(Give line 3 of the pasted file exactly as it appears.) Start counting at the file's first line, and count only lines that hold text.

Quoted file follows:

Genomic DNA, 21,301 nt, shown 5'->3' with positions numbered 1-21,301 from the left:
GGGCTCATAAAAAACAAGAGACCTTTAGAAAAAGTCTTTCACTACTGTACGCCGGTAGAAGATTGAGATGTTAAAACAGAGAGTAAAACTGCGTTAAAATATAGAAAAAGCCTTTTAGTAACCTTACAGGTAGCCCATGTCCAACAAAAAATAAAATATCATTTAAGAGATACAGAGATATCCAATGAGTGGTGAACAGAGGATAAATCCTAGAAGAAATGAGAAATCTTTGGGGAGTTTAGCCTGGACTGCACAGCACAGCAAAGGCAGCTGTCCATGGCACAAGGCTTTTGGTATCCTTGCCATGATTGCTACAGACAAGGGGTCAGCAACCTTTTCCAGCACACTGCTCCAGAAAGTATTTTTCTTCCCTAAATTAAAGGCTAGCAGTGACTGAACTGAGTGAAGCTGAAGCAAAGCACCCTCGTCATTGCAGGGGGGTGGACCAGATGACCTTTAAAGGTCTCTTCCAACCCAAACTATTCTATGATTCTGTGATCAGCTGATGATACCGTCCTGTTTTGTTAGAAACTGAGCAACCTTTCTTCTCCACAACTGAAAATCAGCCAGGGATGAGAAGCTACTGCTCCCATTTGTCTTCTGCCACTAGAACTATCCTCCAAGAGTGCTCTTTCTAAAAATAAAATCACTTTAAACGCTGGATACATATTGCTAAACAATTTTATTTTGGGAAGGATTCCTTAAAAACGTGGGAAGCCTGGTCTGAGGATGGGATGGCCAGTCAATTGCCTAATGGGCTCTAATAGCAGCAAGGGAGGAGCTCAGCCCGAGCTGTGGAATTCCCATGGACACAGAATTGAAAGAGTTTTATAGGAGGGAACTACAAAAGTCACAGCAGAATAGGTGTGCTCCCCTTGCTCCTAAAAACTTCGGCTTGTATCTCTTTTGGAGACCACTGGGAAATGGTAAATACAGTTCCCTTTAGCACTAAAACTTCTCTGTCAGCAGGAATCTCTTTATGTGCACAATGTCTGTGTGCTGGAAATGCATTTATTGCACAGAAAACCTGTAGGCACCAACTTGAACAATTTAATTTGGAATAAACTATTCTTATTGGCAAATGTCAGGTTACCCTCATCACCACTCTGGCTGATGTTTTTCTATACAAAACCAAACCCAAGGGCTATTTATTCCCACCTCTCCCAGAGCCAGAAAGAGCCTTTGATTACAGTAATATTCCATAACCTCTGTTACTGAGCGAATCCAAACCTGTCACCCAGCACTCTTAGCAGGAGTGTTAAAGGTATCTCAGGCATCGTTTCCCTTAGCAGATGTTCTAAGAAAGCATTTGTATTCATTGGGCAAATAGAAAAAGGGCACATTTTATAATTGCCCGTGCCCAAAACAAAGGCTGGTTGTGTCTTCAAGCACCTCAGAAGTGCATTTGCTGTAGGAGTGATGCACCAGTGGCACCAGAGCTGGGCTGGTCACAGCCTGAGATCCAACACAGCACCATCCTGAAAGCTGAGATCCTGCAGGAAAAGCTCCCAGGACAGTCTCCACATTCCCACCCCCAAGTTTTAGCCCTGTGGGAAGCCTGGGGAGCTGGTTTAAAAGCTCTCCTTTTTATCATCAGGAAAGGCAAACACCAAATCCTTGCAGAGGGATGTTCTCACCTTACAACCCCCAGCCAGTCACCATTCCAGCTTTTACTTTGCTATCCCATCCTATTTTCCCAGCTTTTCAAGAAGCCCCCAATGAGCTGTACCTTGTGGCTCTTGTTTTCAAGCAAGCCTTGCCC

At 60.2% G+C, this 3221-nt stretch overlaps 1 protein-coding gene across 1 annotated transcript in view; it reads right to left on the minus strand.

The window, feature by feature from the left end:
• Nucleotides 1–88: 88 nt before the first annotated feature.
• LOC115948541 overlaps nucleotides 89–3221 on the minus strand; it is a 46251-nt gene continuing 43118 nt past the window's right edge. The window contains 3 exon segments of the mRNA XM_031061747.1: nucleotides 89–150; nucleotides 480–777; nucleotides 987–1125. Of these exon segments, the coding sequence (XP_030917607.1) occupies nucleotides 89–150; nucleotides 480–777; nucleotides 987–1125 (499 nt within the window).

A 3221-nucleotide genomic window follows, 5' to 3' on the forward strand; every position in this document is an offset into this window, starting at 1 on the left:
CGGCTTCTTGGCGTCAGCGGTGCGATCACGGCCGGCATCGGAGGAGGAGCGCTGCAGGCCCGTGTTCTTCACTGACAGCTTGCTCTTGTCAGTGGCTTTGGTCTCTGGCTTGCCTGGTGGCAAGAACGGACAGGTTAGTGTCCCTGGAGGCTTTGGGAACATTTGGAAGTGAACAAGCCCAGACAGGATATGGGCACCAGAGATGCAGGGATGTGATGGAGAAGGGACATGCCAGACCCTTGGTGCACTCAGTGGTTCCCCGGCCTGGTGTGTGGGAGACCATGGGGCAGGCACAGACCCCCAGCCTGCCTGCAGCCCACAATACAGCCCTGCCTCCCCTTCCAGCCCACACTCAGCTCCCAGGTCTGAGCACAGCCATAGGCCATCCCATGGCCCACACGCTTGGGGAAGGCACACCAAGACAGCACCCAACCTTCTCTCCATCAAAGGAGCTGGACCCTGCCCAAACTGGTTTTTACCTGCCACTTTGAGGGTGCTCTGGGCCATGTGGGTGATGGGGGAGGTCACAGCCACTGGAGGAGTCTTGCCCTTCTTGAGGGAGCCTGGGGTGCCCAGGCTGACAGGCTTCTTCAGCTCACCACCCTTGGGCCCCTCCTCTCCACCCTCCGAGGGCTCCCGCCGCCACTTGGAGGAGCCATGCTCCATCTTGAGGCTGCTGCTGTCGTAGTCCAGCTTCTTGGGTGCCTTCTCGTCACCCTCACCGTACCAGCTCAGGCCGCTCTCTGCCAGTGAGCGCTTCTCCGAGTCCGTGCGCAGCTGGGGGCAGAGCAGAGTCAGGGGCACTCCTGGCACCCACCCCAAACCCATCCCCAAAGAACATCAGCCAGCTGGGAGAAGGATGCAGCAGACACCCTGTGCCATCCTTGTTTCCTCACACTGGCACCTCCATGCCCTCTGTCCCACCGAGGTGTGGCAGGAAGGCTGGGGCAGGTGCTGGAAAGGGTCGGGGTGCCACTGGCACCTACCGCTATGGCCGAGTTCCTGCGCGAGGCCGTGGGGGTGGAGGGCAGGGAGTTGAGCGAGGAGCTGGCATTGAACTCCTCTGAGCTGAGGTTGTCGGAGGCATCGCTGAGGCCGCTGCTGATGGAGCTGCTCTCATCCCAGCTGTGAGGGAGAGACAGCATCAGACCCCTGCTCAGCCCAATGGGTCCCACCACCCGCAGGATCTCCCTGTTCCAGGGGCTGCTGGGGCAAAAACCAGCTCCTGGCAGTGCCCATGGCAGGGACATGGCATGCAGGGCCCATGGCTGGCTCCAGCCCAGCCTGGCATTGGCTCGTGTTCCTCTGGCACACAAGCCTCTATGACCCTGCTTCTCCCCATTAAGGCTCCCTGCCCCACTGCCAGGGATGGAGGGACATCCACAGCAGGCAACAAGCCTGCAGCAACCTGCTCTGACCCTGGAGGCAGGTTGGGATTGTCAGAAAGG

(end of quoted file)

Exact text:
At 60.2% G+C, this 3221-nt stretch overlaps 1 protein-coding gene across 1 annotated transcript in view; it reads right to left on the minus strand.